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New role for Vasa in Ciona germline
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July 25, 2006 – All animal cells can be categorized into either somatic or germ lineages. While somatic cells build and maintain the body itself, the cells of the germline differentiate into eggs and sperm, transmit genetic information to the next generation and retain the ability to differentiate into each and every cell type in the body. In many animals, including the research models Drosophila and C. elegans, the development of the germline founder population of primordial germ cells (PGCs) is characterized by the inheritance of germ plasm, a cytologically distinct assembly of electron-dense granules. These germinal granules later form perinuclear granules, or nuage – a distinguishing feature of the germ cell lineage in these species. Despite their centrality to germline development, however, both the germ plasm and nuage remain poorly understood.

CiVH protein (green) of Ciona intestinalis is incorporated into the posterior most blastomeres,
called the B7.6 cells, which divide asymmetrically during gastrulation.

Now, in a study published in the online edition of Development, Maki Shirae-Kurabayashi (Laboratory for Germline Development; Akira Nakamura, Team Leader) and colleagues shed new light on the mechanism underlying germline formation in the ascidian Ciona intestinalis. This remarkable organism has a unique form of cytoplasm known as the postplasm in its developing germline, which is believed to serve as the ascidian germ plasm. Previous studies have shown Ciona postplasm to contain a high concentration of maternal RNAs and proteins, as well as electron-dense masses highly similar to the germinal granules found in Drosophila; such masses give rise to the centrosome-attracting body (CAB), a specialized cytoplasmic structure.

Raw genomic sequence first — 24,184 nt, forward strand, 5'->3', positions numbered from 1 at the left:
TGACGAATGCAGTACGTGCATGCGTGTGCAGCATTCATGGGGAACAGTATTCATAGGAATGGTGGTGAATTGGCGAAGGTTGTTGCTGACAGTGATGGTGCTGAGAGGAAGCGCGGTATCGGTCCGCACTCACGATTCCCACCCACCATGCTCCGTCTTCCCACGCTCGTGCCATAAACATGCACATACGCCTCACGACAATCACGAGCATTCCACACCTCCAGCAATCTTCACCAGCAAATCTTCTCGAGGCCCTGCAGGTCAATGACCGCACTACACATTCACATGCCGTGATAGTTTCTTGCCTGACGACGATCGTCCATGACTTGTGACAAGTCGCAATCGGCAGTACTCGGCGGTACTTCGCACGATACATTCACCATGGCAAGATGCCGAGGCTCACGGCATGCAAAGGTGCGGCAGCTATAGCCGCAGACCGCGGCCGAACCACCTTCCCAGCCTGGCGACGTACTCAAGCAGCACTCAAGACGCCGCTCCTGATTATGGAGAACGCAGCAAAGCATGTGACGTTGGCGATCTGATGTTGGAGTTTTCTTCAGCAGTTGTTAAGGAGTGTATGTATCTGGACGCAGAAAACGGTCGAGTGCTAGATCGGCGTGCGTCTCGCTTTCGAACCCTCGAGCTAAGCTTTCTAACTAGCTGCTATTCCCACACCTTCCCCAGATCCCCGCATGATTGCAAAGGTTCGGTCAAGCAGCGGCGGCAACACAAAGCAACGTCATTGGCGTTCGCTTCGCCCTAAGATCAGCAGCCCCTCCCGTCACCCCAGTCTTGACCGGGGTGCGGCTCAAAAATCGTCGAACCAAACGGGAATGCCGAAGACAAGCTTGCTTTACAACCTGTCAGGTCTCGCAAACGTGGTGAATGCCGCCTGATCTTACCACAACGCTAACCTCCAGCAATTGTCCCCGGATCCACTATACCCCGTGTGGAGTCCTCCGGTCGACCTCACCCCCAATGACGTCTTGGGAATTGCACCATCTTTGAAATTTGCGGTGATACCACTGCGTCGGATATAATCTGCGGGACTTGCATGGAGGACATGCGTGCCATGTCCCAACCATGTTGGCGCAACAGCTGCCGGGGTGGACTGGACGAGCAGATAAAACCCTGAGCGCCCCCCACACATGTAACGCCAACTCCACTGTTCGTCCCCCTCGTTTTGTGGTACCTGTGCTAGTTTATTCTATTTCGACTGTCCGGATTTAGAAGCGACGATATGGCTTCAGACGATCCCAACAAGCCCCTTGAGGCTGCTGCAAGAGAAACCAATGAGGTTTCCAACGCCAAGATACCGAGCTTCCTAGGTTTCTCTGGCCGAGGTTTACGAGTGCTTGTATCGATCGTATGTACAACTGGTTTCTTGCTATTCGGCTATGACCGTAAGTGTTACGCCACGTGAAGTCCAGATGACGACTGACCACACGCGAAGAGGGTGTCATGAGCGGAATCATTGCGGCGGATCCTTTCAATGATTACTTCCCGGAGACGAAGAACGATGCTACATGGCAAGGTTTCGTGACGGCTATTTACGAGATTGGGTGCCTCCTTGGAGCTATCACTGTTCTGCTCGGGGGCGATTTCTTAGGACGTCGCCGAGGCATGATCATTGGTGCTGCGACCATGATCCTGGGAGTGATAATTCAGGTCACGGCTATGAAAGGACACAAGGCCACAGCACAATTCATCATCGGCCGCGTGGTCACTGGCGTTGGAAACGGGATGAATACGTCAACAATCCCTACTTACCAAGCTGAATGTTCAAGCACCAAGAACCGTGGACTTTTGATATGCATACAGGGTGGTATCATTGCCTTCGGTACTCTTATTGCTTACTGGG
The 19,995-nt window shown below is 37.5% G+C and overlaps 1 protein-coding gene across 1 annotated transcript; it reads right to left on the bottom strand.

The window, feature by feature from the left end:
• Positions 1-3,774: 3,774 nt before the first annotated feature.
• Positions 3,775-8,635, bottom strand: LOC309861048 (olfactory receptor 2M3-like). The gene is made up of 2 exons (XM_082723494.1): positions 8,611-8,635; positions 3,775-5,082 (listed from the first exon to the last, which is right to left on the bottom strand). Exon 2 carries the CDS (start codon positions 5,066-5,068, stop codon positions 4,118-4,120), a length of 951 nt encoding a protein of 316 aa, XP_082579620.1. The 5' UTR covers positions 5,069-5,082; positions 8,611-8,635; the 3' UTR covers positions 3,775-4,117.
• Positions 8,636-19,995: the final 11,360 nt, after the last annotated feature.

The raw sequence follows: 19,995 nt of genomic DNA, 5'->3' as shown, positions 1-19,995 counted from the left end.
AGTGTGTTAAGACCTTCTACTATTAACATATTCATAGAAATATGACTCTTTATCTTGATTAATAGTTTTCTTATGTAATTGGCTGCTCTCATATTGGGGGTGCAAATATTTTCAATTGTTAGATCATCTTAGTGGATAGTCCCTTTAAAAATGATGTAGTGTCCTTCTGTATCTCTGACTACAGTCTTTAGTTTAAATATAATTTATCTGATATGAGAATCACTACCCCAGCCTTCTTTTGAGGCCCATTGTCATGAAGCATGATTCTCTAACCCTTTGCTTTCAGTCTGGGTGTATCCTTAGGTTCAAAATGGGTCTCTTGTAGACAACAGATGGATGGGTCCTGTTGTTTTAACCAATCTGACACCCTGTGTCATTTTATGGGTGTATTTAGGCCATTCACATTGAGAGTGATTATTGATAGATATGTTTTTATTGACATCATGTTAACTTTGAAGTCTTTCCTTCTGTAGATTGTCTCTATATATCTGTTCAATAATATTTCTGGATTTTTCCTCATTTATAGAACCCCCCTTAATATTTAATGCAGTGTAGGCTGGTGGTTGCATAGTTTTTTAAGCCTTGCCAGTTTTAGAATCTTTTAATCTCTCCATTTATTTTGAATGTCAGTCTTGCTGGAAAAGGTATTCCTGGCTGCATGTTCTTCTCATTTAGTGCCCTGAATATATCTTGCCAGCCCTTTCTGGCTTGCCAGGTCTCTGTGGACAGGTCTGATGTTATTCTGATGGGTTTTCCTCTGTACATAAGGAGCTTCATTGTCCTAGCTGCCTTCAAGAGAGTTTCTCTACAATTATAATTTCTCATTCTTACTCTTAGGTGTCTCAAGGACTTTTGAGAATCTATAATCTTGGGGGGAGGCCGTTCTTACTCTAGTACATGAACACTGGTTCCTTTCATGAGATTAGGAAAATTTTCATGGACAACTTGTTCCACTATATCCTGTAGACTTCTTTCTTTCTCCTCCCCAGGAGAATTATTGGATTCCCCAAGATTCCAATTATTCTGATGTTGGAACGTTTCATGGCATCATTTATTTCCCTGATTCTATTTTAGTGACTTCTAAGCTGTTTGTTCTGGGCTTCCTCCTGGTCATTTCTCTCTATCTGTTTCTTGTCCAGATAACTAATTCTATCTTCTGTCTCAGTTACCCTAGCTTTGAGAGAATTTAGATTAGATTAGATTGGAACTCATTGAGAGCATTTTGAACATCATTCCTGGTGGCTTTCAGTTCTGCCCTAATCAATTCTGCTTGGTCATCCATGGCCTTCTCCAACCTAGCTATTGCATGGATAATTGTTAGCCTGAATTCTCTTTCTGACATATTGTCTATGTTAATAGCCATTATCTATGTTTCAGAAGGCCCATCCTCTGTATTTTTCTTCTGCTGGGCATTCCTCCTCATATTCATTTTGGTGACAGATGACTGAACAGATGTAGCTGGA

Ascidian postplasm also contains a high concentration of RNAs and the protein product of the CiVH gene (a homolog of the Drosophila germline specific gene vasa, which is essential for germ cell development and highly conserved in vertebrates and invertebrates). These CiVH-positive cells are subsequently incorporated into juvenile Ciona gonads and form the animal’s germ cells. Given these similarities with primordial germ cells in other species, many researchers now believe that postplasm serves as the ascidian germ plasm, in which the progeny of a highly specific subset of blastomeres, termed B7.6 cells, develop into PGCs.

A number of postplasmic components, including the centrosome-attracting body itself, are also known to have a role in promoting asymmetric cell division and the regulation of somatic cell differentiation during early embryogenesis. One of these factors, posterior end mark (PEM) RNA, appears to control the positioning of cleavage planes, thereby promoting asymmetric division.Intriguingly, the detection of these postplasmic factors in presumptive B7.6 cells opened up the possibility that, in addition to their known function in somatic cell differentiation, they might also play roles in germ cell formation as well.